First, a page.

May 15, 2011
Fukushima: 1 Meltdown, 3 Crippled Cores, Miles of Land and Ocean Glowing, but Still Nothing to See
Hmm, corporate media still not very interested in Fukushima in spite of three
compromised reactor cores? Still fronting for TEPCO and the Japanese government running news briefs about clean-up timeframes as if TEPCO was essentially doing a mop up operation? How about that ho-hum three paragraph AP story run by the The Independent about the Olympic pool-size spill under Unit 1 resulting from the meltdown.
And then, still can’t find suitable photos to run?
What about the ludicrous photos distributed by TEPCO last week pitching how workers had accessed the notorious Unit 1, as if finally turning things around. Yes, that’s before we
learned that the meltdown actually occurred just sixteen hours after the earthquake. The conventional wisdom, by the way? Because we’re not facing an uncontrolled chain reaction or “China Syndrome,” even though the fuel melted through the reactor and permeates that “Olympic swimming pool,” nothing to worry about. (Yeah, tell the neighbors.)
And what about photos from the town of
Iitate, having been “swathed in high radiation”? The town was just outside the newly extended 30km exclusion zone.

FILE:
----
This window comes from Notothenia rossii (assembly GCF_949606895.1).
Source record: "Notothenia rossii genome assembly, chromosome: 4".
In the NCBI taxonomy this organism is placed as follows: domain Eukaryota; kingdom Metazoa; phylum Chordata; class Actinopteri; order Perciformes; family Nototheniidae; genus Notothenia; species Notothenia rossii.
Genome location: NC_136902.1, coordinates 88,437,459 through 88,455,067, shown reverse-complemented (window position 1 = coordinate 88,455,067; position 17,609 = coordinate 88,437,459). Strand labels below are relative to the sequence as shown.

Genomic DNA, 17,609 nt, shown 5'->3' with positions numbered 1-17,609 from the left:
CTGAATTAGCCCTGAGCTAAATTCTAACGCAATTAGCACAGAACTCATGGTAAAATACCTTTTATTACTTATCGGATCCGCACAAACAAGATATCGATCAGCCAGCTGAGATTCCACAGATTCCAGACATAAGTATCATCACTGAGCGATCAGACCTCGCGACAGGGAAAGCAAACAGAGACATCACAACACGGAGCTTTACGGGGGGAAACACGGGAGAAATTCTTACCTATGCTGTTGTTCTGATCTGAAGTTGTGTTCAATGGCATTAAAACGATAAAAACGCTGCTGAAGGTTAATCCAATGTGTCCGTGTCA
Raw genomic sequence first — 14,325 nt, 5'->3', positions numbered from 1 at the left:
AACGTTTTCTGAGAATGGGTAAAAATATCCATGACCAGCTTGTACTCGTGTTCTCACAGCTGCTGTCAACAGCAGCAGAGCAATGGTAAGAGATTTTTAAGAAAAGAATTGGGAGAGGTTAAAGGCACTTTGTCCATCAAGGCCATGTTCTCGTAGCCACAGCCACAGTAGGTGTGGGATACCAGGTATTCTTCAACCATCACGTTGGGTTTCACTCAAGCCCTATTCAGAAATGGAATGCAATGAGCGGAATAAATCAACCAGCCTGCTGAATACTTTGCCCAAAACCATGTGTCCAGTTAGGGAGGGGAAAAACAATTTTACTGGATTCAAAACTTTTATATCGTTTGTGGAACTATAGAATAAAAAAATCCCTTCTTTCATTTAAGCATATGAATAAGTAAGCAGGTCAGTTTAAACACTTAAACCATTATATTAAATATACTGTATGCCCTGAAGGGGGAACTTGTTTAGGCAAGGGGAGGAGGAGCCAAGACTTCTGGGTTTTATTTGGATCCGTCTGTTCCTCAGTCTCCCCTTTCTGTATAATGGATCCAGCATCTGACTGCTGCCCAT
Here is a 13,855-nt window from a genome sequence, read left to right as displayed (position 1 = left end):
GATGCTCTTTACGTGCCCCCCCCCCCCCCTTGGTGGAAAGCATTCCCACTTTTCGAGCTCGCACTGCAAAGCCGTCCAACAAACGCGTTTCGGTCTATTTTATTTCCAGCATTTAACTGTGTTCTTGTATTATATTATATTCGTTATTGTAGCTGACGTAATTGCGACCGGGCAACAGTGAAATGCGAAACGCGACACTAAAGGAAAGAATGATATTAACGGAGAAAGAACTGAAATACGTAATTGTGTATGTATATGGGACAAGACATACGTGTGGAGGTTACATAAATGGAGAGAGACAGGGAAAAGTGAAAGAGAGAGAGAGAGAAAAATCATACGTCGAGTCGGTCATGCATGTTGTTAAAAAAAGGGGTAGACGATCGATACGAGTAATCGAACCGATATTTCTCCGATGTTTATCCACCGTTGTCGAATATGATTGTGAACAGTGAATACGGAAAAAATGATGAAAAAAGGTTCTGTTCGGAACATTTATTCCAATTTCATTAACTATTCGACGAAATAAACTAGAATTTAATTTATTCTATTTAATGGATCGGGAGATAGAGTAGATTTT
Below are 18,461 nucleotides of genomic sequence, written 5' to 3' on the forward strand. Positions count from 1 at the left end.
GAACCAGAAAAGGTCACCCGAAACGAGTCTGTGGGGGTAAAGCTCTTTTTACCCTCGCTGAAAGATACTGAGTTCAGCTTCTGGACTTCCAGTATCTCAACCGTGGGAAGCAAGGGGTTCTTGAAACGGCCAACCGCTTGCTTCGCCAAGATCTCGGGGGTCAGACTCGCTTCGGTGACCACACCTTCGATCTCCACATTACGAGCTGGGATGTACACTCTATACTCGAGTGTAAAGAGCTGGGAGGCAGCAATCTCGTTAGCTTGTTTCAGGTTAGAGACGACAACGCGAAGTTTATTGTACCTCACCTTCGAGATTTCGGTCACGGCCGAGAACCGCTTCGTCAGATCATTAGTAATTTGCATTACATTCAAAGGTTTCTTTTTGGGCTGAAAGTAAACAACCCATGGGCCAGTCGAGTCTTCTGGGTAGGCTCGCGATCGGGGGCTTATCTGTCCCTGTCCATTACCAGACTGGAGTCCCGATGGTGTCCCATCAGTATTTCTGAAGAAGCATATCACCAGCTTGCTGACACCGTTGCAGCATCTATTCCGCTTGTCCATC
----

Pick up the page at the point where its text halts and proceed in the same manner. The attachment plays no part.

What about images offering seaweed samples collected up to 40 miles from the Fukushima plant
offering high levels of radiation, and just as fisherman begin harvesting this Japanese staple — that after sales spiked last month in the belief that seaweed prevented radiation poisoning?
What about video of Japanese protesters
getting dragged off by police in Tokyo?
No, I guess there’s still nothing to see.
( photo: TEPCO caption: Northwest side of the first floor, Fukushima Daiichi Nuclear Power Station Unit1)
( photo: TEPCO caption: North side of the second floor, Fukushima Daiichi Nuclear Power Station Unit1 (pictured on May 9th, 2011)
( photo: REUTERS/Kyodo caption: A woman evacuee from Iitate village carries a baby, as she arrives at a evacuation center in Fukushima, located about 40 kilometres (24 miles) from the tsunami-crippled Daiichi nuclear power plant and is included in an expanded evacuation zone, May 15, 2011. Japan expanded the evacuation zone around the plant taking into account the high levels of radiation that have accumulated in some areas after the powerful earthquake and tsunami on March 11 caused the world’s worst nuclear accident since the 1986 Chernobyl disaster.)
( photo: Jeremy Sutton-Hibbert/Retuers/Greenpeace/Handout caption: Crew members from the Greenpeace ship Rainbow Warrior, including radiation safety advisor Jacob Namminga, collect seaweed samples to monitor for radiation contamination levels as the Greenpeace ship sails up the eastern coast of Japan, in the vicinity of Fukushima prefecture May 5, 2011. Seaweed collected from the coast near Japan’s crippled Fukushima Daiichi nuclear power plant and sewage in Tokyo have shown elevated levels of radiation, according to data released by an environmental group and officials on Friday. Picture taken May 5, 2011.)
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